A nice guy like Oates can't always be nice Pennington move leaves manager with empty feeling


April 04, 1993|By JIM HENNEMAN

It was Leo Durocher who supposedly coined the phrase, "Nice guys finish last." Most likely he did so because he managed teams that won a lot of games -- and nobody ever accused him of being nice.

Durocher's remark has long since been disproved, but there are times when there is evidence to support the meaning behind the theory. It struck home again four days ago, when the Orioles sent Brad Pennington back to the minor leagues.

The move greatly disappointed the 23-year-old left-handed reliever, who did not allow a run all spring, but it devastated Johnny Oates. In discussing the team's decision later, there were times when the Orioles manager could not speak for fear of losing control of his emotions.

Oates said there were specific, but unrevealed, reasons why he considered Pennington a special case. And the agonized look on his face made it obvious that the situation was particularly distasteful.

All of which brought to mind Durocher's line. Because he is human, Oates will admit he's not always nice. But he is a genuinely good person -- so good, in fact, it's not hard to wonder if he can be successful for a long period of time in his chosen profession.

Sending players to the minor leagues, sometimes indirectly affecting their careers, is one of the fundamental responsibilities of a big-league manager. You might not like it, but you have to do it.

The night before Oates informed Pennington he was being optioned to Triple-A Rochester, Detroit manager Sparky Anderson looked across the field at Oates, who was engrossed in thought while sitting in the dugout.

"Look at him over there," said Anderson, who has publicly and privately given Oates a lot of praise, support and advice.

"He's got to learn to relax more," said Anderson, who jumped to his feet and yelled to Oates. Anderson screamed three times before Oates heard him. The two relayed messages by using hand signals, and a few minutes later, Oates came over for a brief visit.

When Anderson chided him for being so uptight, Oates explained.

"I've got to make some cuts tomorrow, and I don't like it," said Oates. "Does it still bother you?"

"I hate it," said Anderson, who has been managing 24 years. "And I hope I always hate it. When the day comes that it doesn't bother me, I'll know it's time to get out."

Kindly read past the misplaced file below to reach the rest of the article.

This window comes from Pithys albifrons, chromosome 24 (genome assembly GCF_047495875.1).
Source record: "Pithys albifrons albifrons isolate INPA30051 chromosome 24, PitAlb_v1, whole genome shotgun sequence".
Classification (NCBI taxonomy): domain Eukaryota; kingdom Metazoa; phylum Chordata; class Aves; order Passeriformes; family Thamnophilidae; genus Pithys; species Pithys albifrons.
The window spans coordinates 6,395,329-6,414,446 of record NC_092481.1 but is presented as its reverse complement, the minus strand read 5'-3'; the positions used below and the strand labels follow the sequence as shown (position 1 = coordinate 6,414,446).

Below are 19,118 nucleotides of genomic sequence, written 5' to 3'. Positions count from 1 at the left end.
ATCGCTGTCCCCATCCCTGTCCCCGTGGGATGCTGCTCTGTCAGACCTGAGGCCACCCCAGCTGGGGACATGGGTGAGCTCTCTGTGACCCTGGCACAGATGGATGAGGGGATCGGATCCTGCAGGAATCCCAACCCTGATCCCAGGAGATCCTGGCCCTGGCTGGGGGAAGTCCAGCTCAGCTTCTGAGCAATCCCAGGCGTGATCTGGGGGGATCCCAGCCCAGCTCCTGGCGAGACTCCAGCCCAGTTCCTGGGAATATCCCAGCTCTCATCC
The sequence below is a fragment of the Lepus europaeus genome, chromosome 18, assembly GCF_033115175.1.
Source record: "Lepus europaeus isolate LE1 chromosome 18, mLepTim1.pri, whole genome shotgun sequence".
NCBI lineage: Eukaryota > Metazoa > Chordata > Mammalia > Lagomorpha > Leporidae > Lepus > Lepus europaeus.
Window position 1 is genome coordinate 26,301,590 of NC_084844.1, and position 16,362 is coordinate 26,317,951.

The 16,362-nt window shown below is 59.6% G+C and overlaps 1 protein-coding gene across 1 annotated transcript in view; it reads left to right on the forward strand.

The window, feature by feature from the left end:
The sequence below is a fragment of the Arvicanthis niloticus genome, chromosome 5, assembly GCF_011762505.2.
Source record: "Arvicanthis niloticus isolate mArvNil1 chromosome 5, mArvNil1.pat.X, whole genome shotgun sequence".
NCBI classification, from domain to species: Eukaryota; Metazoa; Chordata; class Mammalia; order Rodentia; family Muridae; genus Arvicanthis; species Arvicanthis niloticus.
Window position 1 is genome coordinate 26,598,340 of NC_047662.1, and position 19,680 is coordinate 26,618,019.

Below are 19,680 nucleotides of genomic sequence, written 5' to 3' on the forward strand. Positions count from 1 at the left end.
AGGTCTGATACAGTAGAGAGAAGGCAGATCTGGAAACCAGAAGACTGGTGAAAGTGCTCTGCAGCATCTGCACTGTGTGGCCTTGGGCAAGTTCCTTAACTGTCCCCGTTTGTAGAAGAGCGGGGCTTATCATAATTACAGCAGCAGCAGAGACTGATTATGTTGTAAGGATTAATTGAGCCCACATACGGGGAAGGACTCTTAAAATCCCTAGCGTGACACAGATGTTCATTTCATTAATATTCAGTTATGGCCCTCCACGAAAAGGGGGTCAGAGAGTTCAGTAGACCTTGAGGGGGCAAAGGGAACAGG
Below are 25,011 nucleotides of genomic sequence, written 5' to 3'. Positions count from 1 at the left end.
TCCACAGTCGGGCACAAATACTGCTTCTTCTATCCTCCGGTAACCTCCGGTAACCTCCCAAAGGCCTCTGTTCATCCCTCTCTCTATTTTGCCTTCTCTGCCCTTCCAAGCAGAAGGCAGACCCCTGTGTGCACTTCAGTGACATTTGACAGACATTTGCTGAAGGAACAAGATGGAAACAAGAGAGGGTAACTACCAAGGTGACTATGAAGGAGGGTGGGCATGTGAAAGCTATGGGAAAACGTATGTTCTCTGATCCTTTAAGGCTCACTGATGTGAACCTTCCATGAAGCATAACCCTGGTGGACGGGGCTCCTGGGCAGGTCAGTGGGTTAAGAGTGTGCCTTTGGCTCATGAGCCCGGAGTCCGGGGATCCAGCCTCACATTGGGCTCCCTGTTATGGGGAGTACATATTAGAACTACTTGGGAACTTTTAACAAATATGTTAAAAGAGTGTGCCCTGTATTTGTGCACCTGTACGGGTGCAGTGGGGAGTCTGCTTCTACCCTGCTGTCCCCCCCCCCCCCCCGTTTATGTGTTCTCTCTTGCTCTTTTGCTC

Anderson's comments were reassuring to Oates but didn't make him feel any better. At least twice the next day, he uncharacteristically lost his cool. He snapped once during a discussion with members of the media and again later in the privacy of his clubhouse office.

It was obvious to those around him that something was bothering Oates. He said later that the decision on Pennington had been bothering him for a few days.

"I don't expect you guys to understand my mood," Oates said to a group of writers later that afternoon. It was his way of apologizing for his disposition -- but not his feelings. He could not hide the fact that what had taken place that day was bothersome.

Like most successful managers, Oates keeps his distance from the players. But perhaps more than most, he doesn't hide the fact that he has feelings for them.

When those feelings are ruffled, as they were last week, it affects him. Not as a manager, but as a person.

There are times when Oates has difficulty separating the two. And his nature is not going to allow that to change.

Anderson will be the first to tell you that Oates has the ability to manage for a long time. But he would also be the first to advise the Orioles manager that the job is tough enough without letting personal feelings tear you apart.

Oates is a good manager and a good person. What he's finding out is that he's in a profession where it's often impossible to be both.

And, if he hasn't learned it already, he will find out that's not going to change.

What antitrust?

Do you sometimes wonder what those Senate subcommittees would do if they couldn't have hearings investigating baseball's antitrust exemption?

Or, what does baseball have left to preserve, anyhow?

Milwaukee owner Bud Selig, the spokesman for baseball's Executive Council, was among those grilled on Capitol Hill last week. He spent a lot of time explaining why Fay Vincent was forced out as commissioner. What does that have to do with antitrust?

It used to be that the owners were concerned about their exemption because it protected their reserve system, which bound players to the same team for life. They lost that 17 years ago, so what's the big deal?

Big-ticket bench

Give the Chicago White Sox credit for making the tough decision to bench second baseman Steve Sax. They would like to unload Sax and his $3.5 million salary that is guaranteed through 1995, and it's hard to make a deal when a player of that stature is sitting on the bench.

The White Sox gave up pitchers Melido Perez and Bob Wickman a couple of years ago, thinking Sax would help them win their division. Now they could use the pitching.

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